How To Draw Schematic Diagrams

By Paul Horowitz and Winfield Hill
Appendix E from The Art of Electronics 2nd Edition
Cambridge University Press 1980, 1989.

Reprinted with permission from the publisher.
My thanks to the authors for their enthusiastic support.

A well-drawn schematic makes it easy to understand how a circuit works and aids in troubleshooting; a poor schematic only creates confusion. By keeping a few rules and suggestions in mind, you can draw a good schematic in no more time than it takes to draw a poor one. In this appendix we dispense advice of three varieties: general principles, rules, and hints. We have also drawn some real knee-slappers to illustrate habits to avoid.

General Principles

  1. Schematics should be unambiguous. Therefore, pin numbers, parts values, polarities, etc., should be clearly labeled to avoid confusion.
  2. A good schematic makes circuit functions clear. Therefore, keep functional areas distinct; don't be afraid to leave blank areas on the page, and don't try to fill the page. There are conventional ways to draw functional subunits; for instance, don't draw a differential amplifier as in Figure E1, because the function won't be easily recognized. Likewise, flip-flops are usually drawn with clock and inputs on the left, set and clear on top and bottom, and outputs on the right.

Figure E1: Placement of power rails and conventions
for device alignment (examples of what not to do)


  1. Wires connecting are indicated by a heavy black dot; wires crossing, but not connecting, have no dot (don't use a little half-circular ``jog''; it went out in the 1950s).
  2. Four wires must not connect at a point; i.e., wires must not cross and connect.
  3. Always use the same symbol for the same device; e.g., don't draw flip-flops in two different ways (exception: assertion-level logic symbols show each gate in two possible ways).
  4. Wires and components are aligned horizontally or vertically, unless there's a good reason to do otherwise.
  5. Label pin numbers on the outside of a symbol, signal names on the inside.
  6. All parts should have values or types indicated; it's best to give all parts a label, too, e.g., R7 or IC3.


  1. Identify parts immediately adjacent to the symbol, forming a distinct group giving symbol, label, and type or value.
  2. In general, signals go from left to right; don't be dogmatic about this, though, if clarity is sacrificed.
  3. Put positive supply voltages at the top of the page, negative at the bottom. Thus, npn transistors will usually have their emitter at the bottom, whereas pnp's will have their emitter topmost.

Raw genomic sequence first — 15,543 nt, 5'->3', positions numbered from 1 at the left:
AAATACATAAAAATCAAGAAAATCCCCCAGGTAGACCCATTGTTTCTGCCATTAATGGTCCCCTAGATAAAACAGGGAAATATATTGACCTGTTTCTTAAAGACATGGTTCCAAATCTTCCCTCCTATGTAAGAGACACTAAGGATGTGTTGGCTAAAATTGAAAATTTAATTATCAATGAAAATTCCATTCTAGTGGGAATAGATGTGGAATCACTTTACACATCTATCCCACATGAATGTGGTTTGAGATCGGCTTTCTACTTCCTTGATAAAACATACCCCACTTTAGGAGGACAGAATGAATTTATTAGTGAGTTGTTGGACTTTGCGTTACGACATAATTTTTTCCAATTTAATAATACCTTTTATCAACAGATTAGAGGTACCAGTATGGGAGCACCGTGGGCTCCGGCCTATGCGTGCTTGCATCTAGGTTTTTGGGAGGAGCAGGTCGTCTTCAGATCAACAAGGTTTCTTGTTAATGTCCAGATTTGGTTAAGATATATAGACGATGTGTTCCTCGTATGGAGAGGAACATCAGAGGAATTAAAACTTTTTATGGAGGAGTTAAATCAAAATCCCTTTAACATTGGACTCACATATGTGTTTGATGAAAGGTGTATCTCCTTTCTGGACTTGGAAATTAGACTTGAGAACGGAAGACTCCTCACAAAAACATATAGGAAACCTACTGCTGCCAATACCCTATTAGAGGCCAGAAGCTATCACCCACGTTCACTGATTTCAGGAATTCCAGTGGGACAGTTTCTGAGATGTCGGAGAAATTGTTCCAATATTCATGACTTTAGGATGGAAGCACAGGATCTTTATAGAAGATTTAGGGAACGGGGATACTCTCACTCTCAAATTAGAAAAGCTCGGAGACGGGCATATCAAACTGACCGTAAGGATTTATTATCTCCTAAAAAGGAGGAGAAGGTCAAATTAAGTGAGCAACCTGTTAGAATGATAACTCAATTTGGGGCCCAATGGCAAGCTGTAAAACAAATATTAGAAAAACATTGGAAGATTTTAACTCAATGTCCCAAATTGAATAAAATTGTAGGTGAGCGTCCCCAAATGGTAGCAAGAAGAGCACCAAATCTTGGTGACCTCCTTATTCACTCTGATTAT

4. Don't attempt to bring all wires around to the supply rails, or to a common ground wire. Instead, use the ground symbol(s) and labels like +Vcc to indicate those voltages where needed.
  5. It is helpful to label signals and functional blocks and show waveforms; in logic diagrams it is especially important to label signal lines, e.g., RESET' or CLK.
  6. It is helpful to bring leads away from components a short distance before making connections or jogs. For example, draw transistors as in Figure E2.

    Figure E2: Component leads

  7. Leave some space around circuit symbols; e.g., don't draw components or wires too close to an op-amp symbol. This keeps the drawing uncluttered and leaves room for labels, pin numbers, etc.
  8. Label all boxes that aren't obvious: comparator versus op-amp, shift register versus counter, etc. Don't be afraid to invent a new symbol.
  9. Use small rectangles, ovals, or circles to indicate card-edge connections, connector pins, etc. Be consistent.
  10. The signal path through switches should be clear. Don't force the reader to follow wires all over the page to find out how a signal is switched.
  11. Power-supply connections are normally assumed for op-amps and logic devices. However, show any unusual connections (e.g., an op-amp run from a single supply, where V- = ground) and the disposition of unused inputs.
  12. It is very helpful to include a small table of IC numbers, types, and power-supply connections (pin numbers for Vcc and ground, for instance).
  13. Include a title area near the bottom of the page, with name of circuit, name of instrument, by whom drawn, by whom designed or checked, date, and assembly number. Also include a revision area, with columns for revision number, date, and subject.
  14. We recommend drawing schematics freehand on coarse graph paper (nonreproducing blue, 4 to 8 lines per inch) or on plain paper on top of graph paper. This is fast, and it gives very pleasing results. Use dark pencil or ink; avoid ball-point pen.
As an illustration, we've drawn a humble example (Figure E3) showing ``awful'' and ``good'' schematics of the same circuit; the former violates nearly every rule and is almost impossible to understand. See how many bad habits you can find illustrated. We've seen all of them in professionally drawn schematics! (Drawing the ``bad'' schematic was an occasion of great hilarity; we laughed ourselves silly.)

Figure E3 (A): An awful schematic

Figure E3 (B): A good schematic

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Last updated: April 4, 2006 at 5:18pm